Biden has pledged to support taxpayer-funded abortion and codify legal abortion in law. His “public option” health care plan would also cover elective abortions. The National Abortion Rights Action League has endorsed his candidacy, and Planned Parenthood Action Fund said they were “thrilled” at his selection of Sen. Kamala Harris (D-Calif.) as his running mate.
Pope Francis has made forceful denunciations of abortion. He has likened it to “hiring a hitman,” and has condemned selective abortion of the disabled as “the same as the Nazis to maintain the purity of the race, but with white gloves.”
In his 2013 apostolic exhortationEvangelii gaudium, Pope Francis wrote that “defence of unborn life is closely linked to the defence of each and every other human right.”
Amid the 2020 campaign, pro-life Democratshave decried the party’s “extreme” support of abortion in its 2020 platform. Biden has not responded to their call for a platform that would welcome pro-lifers to the party.
Biden has also said that he would repeal new religious exemptions to the contraceptive mandate, which had granted relief to Catholic organizations including the Little Sisters of the Poor. If the exemptions are repealed, the sisters could once again have to appear in court.
Also among the co-chairs of Catholics for Biden is Dr. Carolyn Woo, who from 2012 to 2016 was CEO of Catholic Relief Services, the U.S. bishops’ conference international humanitarian aid organization.
While Biden has hoped to attract practicing Catholics to his campaign, his broad support for abortion protections and funding is likely to draw ire from the U.S. bishops, and deter some Catholics from supporting his candidacy.
The Trump campaign’s Catholic voter outreach began with its online launch in April, which emphasized Trump’s efforts to appoint federal judges who were not “activist,” his administration’s pro-life policies and measures to protect religious freedom, and his record on the economy and on the coronavirus pandemic—which has killed nearly 200,000 Americans.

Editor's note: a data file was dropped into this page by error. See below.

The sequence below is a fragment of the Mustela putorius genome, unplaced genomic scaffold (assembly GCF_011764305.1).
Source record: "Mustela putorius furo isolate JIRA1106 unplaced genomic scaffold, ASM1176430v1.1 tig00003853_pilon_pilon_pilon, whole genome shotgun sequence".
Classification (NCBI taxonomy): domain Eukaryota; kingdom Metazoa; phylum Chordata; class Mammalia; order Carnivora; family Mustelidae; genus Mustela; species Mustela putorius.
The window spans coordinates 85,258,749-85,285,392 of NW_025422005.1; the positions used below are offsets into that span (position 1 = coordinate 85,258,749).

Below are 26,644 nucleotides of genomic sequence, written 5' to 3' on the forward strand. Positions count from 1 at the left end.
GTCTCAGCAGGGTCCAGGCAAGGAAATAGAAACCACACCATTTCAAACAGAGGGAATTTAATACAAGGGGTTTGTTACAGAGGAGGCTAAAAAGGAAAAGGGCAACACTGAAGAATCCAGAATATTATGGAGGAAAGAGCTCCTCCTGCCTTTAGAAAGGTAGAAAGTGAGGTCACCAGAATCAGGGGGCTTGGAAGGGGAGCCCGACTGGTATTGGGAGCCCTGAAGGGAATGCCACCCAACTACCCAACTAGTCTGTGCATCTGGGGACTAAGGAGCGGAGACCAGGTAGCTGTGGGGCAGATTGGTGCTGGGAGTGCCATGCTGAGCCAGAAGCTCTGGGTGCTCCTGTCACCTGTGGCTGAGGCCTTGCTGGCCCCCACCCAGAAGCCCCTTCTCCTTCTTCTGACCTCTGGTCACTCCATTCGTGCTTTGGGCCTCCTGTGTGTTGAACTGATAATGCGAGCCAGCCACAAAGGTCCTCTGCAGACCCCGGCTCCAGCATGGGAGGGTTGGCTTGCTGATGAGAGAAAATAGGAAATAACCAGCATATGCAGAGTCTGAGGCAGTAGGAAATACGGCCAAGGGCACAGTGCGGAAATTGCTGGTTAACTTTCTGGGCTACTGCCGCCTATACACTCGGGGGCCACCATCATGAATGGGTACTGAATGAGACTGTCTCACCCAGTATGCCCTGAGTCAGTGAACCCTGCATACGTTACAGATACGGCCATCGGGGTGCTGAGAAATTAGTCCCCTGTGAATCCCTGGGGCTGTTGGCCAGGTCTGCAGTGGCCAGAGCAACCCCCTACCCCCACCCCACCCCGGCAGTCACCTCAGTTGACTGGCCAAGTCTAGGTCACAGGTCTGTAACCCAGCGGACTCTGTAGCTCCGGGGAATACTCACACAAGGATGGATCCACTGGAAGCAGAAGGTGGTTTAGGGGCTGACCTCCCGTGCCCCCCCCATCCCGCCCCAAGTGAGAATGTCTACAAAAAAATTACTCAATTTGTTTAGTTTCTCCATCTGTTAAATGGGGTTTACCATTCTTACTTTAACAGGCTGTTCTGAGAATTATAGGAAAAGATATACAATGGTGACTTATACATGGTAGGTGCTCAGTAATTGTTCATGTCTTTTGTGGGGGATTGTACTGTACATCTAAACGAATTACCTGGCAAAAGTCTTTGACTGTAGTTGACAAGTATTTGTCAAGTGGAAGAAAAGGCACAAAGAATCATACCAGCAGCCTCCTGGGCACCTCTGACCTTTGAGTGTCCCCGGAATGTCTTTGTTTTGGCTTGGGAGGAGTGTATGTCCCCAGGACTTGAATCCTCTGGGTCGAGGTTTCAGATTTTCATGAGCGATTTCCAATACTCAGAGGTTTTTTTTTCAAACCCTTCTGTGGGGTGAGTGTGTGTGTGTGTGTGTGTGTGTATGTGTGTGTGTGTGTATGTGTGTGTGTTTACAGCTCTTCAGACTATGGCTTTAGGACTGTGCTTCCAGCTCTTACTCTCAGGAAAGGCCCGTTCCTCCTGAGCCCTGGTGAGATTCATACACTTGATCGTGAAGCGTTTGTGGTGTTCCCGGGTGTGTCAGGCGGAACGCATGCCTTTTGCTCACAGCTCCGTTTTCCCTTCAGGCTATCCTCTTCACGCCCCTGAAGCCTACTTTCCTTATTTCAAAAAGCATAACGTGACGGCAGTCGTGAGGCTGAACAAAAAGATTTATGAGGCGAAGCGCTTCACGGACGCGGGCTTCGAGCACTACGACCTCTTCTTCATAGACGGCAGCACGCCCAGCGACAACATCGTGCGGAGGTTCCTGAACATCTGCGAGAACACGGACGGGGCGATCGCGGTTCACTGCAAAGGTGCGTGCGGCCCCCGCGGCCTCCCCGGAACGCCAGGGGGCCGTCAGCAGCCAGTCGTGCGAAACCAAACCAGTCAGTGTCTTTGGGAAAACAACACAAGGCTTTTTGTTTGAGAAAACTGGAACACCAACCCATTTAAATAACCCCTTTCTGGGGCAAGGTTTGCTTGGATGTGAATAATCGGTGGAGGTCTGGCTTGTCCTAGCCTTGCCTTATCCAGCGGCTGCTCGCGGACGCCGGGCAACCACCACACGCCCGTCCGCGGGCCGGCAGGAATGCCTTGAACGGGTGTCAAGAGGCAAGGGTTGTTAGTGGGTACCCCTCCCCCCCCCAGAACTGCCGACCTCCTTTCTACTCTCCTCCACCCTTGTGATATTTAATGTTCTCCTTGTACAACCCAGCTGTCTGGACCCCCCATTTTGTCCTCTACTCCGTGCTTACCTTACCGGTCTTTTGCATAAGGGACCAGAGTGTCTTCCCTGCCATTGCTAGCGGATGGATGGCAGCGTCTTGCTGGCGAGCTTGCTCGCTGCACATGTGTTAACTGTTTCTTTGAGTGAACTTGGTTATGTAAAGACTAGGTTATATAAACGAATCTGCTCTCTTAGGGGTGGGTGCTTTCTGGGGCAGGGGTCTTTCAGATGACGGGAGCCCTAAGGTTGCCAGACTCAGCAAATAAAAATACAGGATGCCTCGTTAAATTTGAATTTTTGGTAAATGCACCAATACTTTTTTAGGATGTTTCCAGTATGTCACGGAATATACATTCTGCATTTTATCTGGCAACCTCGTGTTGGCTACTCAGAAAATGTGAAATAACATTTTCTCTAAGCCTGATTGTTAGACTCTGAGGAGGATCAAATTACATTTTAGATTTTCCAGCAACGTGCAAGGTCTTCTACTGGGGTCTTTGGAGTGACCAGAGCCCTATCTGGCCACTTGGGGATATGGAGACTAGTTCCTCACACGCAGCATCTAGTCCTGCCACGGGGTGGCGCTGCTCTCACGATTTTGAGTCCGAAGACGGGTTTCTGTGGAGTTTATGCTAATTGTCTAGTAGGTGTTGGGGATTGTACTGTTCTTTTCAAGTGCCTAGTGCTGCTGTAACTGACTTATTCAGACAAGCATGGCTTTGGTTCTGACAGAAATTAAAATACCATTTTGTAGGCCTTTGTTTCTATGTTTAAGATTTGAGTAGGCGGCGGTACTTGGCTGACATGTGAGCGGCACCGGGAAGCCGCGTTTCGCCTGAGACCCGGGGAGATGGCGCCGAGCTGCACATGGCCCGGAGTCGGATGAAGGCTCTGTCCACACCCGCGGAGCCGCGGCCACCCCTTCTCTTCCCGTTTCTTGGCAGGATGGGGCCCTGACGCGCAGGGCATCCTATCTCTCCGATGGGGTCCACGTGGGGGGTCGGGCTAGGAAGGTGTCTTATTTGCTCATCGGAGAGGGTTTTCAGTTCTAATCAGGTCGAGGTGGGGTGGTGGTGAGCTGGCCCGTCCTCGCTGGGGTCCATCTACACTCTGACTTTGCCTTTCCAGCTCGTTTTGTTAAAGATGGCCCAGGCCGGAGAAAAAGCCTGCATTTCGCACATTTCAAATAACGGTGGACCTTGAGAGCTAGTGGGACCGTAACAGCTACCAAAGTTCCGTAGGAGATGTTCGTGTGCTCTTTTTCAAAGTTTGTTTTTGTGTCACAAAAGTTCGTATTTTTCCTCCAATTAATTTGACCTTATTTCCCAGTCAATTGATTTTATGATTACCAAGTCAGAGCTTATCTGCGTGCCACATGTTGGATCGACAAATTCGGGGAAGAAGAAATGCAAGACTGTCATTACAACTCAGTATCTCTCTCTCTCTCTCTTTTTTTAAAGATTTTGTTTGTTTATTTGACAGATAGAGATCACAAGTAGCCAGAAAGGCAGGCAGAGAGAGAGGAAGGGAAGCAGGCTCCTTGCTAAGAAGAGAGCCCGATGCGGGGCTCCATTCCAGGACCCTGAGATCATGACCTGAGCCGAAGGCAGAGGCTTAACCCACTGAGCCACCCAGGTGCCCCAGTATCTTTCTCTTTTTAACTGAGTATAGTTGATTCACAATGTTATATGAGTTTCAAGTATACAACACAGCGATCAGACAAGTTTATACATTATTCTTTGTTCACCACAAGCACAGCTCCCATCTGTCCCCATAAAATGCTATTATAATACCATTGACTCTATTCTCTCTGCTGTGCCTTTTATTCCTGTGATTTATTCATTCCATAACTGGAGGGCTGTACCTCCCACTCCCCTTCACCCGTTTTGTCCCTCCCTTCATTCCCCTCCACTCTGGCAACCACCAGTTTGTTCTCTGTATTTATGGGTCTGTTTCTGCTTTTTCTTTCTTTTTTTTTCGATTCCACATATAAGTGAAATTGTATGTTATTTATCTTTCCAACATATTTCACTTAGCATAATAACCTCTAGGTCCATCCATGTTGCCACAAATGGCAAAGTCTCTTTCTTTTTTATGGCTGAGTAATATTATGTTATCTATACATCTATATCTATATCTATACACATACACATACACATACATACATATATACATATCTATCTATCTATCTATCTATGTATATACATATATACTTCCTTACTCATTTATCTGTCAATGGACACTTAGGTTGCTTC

Trump has been criticized by the U.S. bishops for his policies on immigration and refugee resettlement, housing, and the federal death penalty, which the administration reinstated after a 17-year hiatus on federal executions. But the president has mostly drawn praise from Church leaders for his efforts on abortion and religious liberty.
Trump targeted pro-life voters last week, sending a letter to pro-life leaders outlining his policy priorities for his second term. The letter contained some of the same promises he made to pro-life voters in 2016.
Trump’s 2020 letter promises to build upon “our transformation of the federal judiciary” with judges who will “not legislate an abortion agenda from the bench.”
He also promised to “overcome Democratic filibusters in Congress to pass and finally sign into law” a 20-week abortion ban. He pledged to sign legislation protecting infant abortion survivors and blocking all taxpayer funding of abortion providers, and promised to “fully defund the abortion industry” of taxpayer dollars.
The president has also issued a list of candidates for judicial positions that could become vacant in his second term, and promised to dramatically expand the Mexico City Policy if he is reelected.